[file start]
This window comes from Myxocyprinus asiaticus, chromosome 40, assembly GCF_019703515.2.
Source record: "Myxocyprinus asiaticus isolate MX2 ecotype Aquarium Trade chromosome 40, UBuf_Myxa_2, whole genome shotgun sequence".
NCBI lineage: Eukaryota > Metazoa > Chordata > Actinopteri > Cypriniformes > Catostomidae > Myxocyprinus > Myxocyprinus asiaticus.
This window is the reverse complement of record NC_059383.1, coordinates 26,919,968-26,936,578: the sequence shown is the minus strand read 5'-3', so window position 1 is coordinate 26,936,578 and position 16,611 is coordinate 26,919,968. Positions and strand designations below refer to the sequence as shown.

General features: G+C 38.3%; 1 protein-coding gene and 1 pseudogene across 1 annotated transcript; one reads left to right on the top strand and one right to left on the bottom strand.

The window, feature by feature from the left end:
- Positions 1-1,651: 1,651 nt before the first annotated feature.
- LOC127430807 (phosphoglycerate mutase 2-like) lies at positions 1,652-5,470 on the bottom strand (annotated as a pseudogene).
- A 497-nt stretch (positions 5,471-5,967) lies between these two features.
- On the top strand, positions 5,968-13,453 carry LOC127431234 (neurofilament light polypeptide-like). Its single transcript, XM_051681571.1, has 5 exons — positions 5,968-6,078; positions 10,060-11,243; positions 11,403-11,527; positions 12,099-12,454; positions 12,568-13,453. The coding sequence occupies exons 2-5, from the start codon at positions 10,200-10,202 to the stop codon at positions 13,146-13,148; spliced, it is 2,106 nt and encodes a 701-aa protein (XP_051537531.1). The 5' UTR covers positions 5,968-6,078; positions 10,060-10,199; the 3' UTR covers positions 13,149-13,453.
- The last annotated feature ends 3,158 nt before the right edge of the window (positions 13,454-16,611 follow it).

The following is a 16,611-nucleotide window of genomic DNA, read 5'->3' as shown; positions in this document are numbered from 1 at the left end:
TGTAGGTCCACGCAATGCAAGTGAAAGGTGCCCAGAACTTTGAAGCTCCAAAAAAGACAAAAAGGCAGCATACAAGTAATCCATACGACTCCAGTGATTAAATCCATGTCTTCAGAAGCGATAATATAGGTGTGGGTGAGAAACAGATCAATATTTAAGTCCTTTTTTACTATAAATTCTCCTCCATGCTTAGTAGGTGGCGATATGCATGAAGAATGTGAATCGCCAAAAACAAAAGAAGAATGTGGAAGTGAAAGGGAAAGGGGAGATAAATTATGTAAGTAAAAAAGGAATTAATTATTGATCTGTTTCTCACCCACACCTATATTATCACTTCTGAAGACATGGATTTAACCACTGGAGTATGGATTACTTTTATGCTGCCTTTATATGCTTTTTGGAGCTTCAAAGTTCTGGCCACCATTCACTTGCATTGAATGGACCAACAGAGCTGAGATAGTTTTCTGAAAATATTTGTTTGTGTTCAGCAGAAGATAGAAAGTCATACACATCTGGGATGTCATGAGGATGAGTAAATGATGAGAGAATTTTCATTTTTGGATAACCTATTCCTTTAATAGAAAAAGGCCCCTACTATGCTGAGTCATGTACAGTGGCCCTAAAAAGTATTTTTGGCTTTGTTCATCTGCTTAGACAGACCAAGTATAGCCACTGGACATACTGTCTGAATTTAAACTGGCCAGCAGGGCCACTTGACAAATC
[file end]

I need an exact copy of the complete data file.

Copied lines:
This window comes from Myxocyprinus asiaticus, chromosome 40, assembly GCF_019703515.2.
Source record: "Myxocyprinus asiaticus isolate MX2 ecotype Aquarium Trade chromosome 40, UBuf_Myxa_2, whole genome shotgun sequence".
NCBI lineage: Eukaryota > Metazoa > Chordata > Actinopteri > Cypriniformes > Catostomidae > Myxocyprinus > Myxocyprinus asiaticus.
This window is the reverse complement of record NC_059383.1, coordinates 26,919,968-26,936,578: the sequence shown is the minus strand read 5'-3', so window position 1 is coordinate 26,936,578 and position 16,611 is coordinate 26,919,968. Positions and strand designations below refer to the sequence as shown.

General features: G+C 38.3%; 1 protein-coding gene and 1 pseudogene across 1 annotated transcript; one reads left to right on the top strand and one right to left on the bottom strand.

The window, feature by feature from the left end:
- Positions 1-1,651: 1,651 nt before the first annotated feature.
- LOC127430807 (phosphoglycerate mutase 2-like) lies at positions 1,652-5,470 on the bottom strand (annotated as a pseudogene).
- A 497-nt stretch (positions 5,471-5,967) lies between these two features.
- On the top strand, positions 5,968-13,453 carry LOC127431234 (neurofilament light polypeptide-like). Its single transcript, XM_051681571.1, has 5 exons — positions 5,968-6,078; positions 10,060-11,243; positions 11,403-11,527; positions 12,099-12,454; positions 12,568-13,453. The coding sequence occupies exons 2-5, from the start codon at positions 10,200-10,202 to the stop codon at positions 13,146-13,148; spliced, it is 2,106 nt and encodes a 701-aa protein (XP_051537531.1). The 5' UTR covers positions 5,968-6,078; positions 10,060-10,199; the 3' UTR covers positions 13,149-13,453.
- The last annotated feature ends 3,158 nt before the right edge of the window (positions 13,454-16,611 follow it).

The following is a 16,611-nucleotide window of genomic DNA, read 5'->3' as shown; positions in this document are numbered from 1 at the left end:
TGTAGGTCCACGCAATGCAAGTGAAAGGTGCCCAGAACTTTGAAGCTCCAAAAAAGACAAAAAGGCAGCATACAAGTAATCCATACGACTCCAGTGATTAAATCCATGTCTTCAGAAGCGATAATATAGGTGTGGGTGAGAAACAGATCAATATTTAAGTCCTTTTTTACTATAAATTCTCCTCCATGCTTAGTAGGTGGCGATATGCATGAAGAATGTGAATCGCCAAAAACAAAAGAAGAATGTGGAAGTGAAAGGGAAAGGGGAGATAAATTATGTAAGTAAAAAAGGAATTAATTATTGATCTGTTTCTCACCCACACCTATATTATCACTTCTGAAGACATGGATTTAACCACTGGAGTATGGATTACTTTTATGCTGCCTTTATATGCTTTTTGGAGCTTCAAAGTTCTGGCCACCATTCACTTGCATTGAATGGACCAACAGAGCTGAGATAGTTTTCTGAAAATATTTGTTTGTGTTCAGCAGAAGATAGAAAGTCATACACATCTGGGATGTCATGAGGATGAGTAAATGATGAGAGAATTTTCATTTTTGGATAACCTATTCCTTTAATAGAAAAAGGCCCCTACTATGCTGAGTCATGTACAGTGGCCCTAAAAAGTATTTTTGGCTTTGTTCATCTGCTTAGACAGACCAAGTATAGCCACTGGACATACTGTCTGAATTTAAACTGGCCAGCAGGGCCACTTGACAAATC